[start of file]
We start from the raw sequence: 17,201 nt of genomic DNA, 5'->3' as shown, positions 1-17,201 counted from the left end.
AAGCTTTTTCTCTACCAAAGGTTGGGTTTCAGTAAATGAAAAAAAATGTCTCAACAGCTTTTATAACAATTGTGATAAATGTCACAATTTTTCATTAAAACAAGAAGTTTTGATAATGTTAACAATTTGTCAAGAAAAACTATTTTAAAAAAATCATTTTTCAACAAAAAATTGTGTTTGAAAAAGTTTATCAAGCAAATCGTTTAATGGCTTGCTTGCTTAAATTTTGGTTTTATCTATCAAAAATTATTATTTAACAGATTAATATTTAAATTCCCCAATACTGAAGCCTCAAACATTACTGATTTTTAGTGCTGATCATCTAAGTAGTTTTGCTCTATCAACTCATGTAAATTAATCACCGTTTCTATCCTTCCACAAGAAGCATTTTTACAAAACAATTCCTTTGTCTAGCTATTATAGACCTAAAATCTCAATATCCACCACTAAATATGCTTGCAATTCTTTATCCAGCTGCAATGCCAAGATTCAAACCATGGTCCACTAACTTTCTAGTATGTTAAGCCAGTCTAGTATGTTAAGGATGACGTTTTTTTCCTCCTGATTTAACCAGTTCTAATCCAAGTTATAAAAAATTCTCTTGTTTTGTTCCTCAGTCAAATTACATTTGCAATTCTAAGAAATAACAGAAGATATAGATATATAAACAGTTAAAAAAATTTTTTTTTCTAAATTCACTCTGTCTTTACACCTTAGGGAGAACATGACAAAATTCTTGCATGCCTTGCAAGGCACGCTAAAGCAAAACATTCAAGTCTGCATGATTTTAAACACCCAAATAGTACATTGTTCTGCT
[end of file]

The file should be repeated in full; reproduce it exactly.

We start from the raw sequence: 17,201 nt of genomic DNA, 5'->3' as shown, positions 1-17,201 counted from the left end.
AAGCTTTTTCTCTACCAAAGGTTGGGTTTCAGTAAATGAAAAAAAATGTCTCAACAGCTTTTATAACAATTGTGATAAATGTCACAATTTTTCATTAAAACAAGAAGTTTTGATAATGTTAACAATTTGTCAAGAAAAACTATTTTAAAAAAATCATTTTTCAACAAAAAATTGTGTTTGAAAAAGTTTATCAAGCAAATCGTTTAATGGCTTGCTTGCTTAAATTTTGGTTTTATCTATCAAAAATTATTATTTAACAGATTAATATTTAAATTCCCCAATACTGAAGCCTCAAACATTACTGATTTTTAGTGCTGATCATCTAAGTAGTTTTGCTCTATCAACTCATGTAAATTAATCACCGTTTCTATCCTTCCACAAGAAGCATTTTTACAAAACAATTCCTTTGTCTAGCTATTATAGACCTAAAATCTCAATATCCACCACTAAATATGCTTGCAATTCTTTATCCAGCTGCAATGCCAAGATTCAAACCATGGTCCACTAACTTTCTAGTATGTTAAGCCAGTCTAGTATGTTAAGGATGACGTTTTTTTCCTCCTGATTTAACCAGTTCTAATCCAAGTTATAAAAAATTCTCTTGTTTTGTTCCTCAGTCAAATTACATTTGCAATTCTAAGAAATAACAGAAGATATAGATATATAAACAGTTAAAAAAATTTTTTTTTCTAAATTCACTCTGTCTTTACACCTTAGGGAGAACATGACAAAATTCTTGCATGCCTTGCAAGGCACGCTAAAGCAAAACATTCAAGTCTGCATGATTTTAAACACCCAAATAGTACATTGTTCTGCT